They ought to introduce that in the Czech Republic, and soon, along with those other great British inventions: reflective "cats-eyes" and "the roundabout."
Zebra crossings are, to me, the primary indicator of civilised behaviour. When the time comes that Czech drivers begin stopping for pedestrians at Zebra crossings - or rather, when pedestrians act decisive and self-confident enough to make them do so - then we will have arrived in civilised Europe.
Yet, all is not for the better in Britain.
Britain is a land in which fundamental inventions have sprung up throughout history like geysers, but is a bit of a desert as far as the routine, everyday inventiveness of the general population is concerned. Lateral thinking is more at home in Czecho.
It must be something in the genes which makes a Czech emigre in Britain go into a hardware shop to buy a tap-washer, find it is out of stock, and shock the assistant by asking for a short length of rubber hose instead - to take home and slice into a salami of tapwashers.
In England, the shop assistants do not assist. They just work the till or walk around in uniforms, to save them from the unemployment register.
On this trip, while staying with my mother, I decided to repair her strimmer, One component had worn through, and I needed a small crocodile clip / jubilee clip / hose clip - a whateveryoucallit for a quick fix. In a Sunday-opening white goods store they could sell me a washing machine but not a crocodile clip. I was expected to get a plumber in to fix the washing machine, not do it myself. In a garden centre, where they sold fountains and decorative ponds, the clips were also not to be had, not even in little plastic packs - same reason. The DIY store had shut by then; its opening hours corresponding to the demand. And petrol stations now only sell groceries in Britain. Cars don't break down, it seems, and when they do, you get a man in. He comes to you, in a van, replaces your broken windscreen, vacuums up the broken glass, charges your credit card, and you're ready to rejoin the traffic jam.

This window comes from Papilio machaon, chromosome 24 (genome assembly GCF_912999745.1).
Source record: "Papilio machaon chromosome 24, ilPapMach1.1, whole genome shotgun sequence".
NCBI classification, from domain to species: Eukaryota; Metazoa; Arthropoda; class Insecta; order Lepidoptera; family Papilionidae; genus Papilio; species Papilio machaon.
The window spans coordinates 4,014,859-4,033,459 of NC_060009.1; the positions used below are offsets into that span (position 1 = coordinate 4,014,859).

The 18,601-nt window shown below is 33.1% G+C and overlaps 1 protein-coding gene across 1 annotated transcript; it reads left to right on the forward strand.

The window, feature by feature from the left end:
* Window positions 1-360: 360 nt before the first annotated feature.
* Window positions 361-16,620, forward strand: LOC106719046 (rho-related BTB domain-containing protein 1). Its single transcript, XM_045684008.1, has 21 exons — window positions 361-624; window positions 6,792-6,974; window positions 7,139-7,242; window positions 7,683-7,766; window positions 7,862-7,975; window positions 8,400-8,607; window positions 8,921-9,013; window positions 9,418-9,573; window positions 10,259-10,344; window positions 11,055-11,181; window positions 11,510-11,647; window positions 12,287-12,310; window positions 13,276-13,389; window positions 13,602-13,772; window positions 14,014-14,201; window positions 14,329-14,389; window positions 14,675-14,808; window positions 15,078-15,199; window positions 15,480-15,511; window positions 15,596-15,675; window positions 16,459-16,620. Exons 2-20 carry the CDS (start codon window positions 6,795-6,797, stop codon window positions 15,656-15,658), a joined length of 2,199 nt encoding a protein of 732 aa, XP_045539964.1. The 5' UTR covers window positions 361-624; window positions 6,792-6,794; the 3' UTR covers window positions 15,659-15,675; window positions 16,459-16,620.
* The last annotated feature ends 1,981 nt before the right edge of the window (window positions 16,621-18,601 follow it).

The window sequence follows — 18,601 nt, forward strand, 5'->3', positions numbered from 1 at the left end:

In the end, employing a bit of lateral thinking, I made a new component out of a hollow kitchen cabinet doorhandle.
Back in the garden, having done the lawn, I decided to repair my mother's weathervane. Next day, I went to the Homebase DIY and found it empty of customers (unlike in the Czech Republic). Upon asking directions, a spotty youth assured me he'd never heard of Hammerite paint. Hammerite is excellent, despite its price. Even back in the Czech Republic, Hammerite paint is a big hit. There are billboards advertising how a railway bridge near Prague stays protected for five years, because of it. I did not think the assistant knew what he was talking about. If the mountain won't come to Mohammed, Mohammed must go to the mountain, as the saying goes. I took him, by instinct to where they had four large shelves of the stuff, in all the colours of the rainbow. I think he's never heard of it, because he's never seen a customer buy it, as he's probably never seen a customer.
Rainbow-wise, in central London, on lower Regent Street, stands the mecca of sportshops, Lillywhites. Spanning six floors, it has absolutely everything you might want, unless your everything includes corrective swimming goggles. They do, however, have a whole wall of non-corrective ones, in all the colours of the rainbow. (It's like lining up nothing but shovels against the wall and asking you to take your pick.)